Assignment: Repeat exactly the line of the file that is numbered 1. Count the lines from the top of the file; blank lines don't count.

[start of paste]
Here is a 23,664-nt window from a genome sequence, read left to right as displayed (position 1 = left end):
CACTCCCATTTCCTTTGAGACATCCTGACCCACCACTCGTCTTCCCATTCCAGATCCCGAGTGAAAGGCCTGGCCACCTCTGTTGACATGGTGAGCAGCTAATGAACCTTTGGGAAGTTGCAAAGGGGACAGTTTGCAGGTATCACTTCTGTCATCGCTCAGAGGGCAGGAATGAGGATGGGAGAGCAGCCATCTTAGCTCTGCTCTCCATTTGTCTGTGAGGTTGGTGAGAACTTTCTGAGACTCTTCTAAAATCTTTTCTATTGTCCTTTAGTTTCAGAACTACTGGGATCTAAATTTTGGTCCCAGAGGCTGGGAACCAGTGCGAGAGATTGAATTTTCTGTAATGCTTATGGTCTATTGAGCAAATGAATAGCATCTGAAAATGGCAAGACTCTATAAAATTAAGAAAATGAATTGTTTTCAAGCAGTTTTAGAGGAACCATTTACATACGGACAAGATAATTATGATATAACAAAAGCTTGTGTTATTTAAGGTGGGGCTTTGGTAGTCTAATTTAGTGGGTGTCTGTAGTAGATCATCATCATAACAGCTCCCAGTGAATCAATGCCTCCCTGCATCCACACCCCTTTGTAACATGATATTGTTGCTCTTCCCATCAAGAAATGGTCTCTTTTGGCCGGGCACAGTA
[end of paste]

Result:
Here is a 23,664-nt window from a genome sequence, read left to right as displayed (position 1 = left end):